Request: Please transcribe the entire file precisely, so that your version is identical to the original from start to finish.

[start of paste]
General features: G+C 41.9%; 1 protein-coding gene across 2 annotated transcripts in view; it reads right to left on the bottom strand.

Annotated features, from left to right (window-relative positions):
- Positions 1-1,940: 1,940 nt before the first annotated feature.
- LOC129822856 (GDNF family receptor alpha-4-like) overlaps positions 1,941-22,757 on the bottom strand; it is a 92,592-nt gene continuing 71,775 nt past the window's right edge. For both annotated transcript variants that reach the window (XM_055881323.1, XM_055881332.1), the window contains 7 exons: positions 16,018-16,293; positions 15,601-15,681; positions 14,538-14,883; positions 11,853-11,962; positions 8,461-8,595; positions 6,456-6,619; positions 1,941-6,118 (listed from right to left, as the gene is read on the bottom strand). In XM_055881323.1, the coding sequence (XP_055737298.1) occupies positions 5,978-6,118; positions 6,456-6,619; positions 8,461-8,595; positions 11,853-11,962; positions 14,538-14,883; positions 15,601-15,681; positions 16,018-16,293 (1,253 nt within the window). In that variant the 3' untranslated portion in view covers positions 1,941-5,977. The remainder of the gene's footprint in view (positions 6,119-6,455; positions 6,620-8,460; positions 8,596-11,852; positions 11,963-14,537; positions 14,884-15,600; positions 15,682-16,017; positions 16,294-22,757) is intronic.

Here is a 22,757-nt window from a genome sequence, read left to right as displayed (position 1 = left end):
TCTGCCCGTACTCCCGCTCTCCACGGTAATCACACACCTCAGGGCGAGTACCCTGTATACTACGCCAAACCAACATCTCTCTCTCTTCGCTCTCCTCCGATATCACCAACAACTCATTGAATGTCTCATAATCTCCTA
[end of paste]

General features: G+C 41.9%; 1 protein-coding gene across 2 annotated transcripts in view; it reads right to left on the bottom strand.

Annotated features, from left to right (window-relative positions):
- Positions 1-1,940: 1,940 nt before the first annotated feature.
- LOC129822856 (GDNF family receptor alpha-4-like) overlaps positions 1,941-22,757 on the bottom strand; it is a 92,592-nt gene continuing 71,775 nt past the window's right edge. For both annotated transcript variants that reach the window (XM_055881323.1, XM_055881332.1), the window contains 7 exons: positions 16,018-16,293; positions 15,601-15,681; positions 14,538-14,883; positions 11,853-11,962; positions 8,461-8,595; positions 6,456-6,619; positions 1,941-6,118 (listed from right to left, as the gene is read on the bottom strand). In XM_055881323.1, the coding sequence (XP_055737298.1) occupies positions 5,978-6,118; positions 6,456-6,619; positions 8,461-8,595; positions 11,853-11,962; positions 14,538-14,883; positions 15,601-15,681; positions 16,018-16,293 (1,253 nt within the window). In that variant the 3' untranslated portion in view covers positions 1,941-5,977. The remainder of the gene's footprint in view (positions 6,119-6,455; positions 6,620-8,460; positions 8,596-11,852; positions 11,963-14,537; positions 14,884-15,600; positions 15,682-16,017; positions 16,294-22,757) is intronic.

Here is a 22,757-nt window from a genome sequence, read left to right as displayed (position 1 = left end):
TCTGCCCGTACTCCCGCTCTCCACGGTAATCACACACCTCAGGGCGAGTACCCTGTATACTACGCCAAACCAACATCTCTCTCTCTTCGCTCTCCTCCGATATCACCAACAACTCATTGAATGTCTCATAATCTCCTA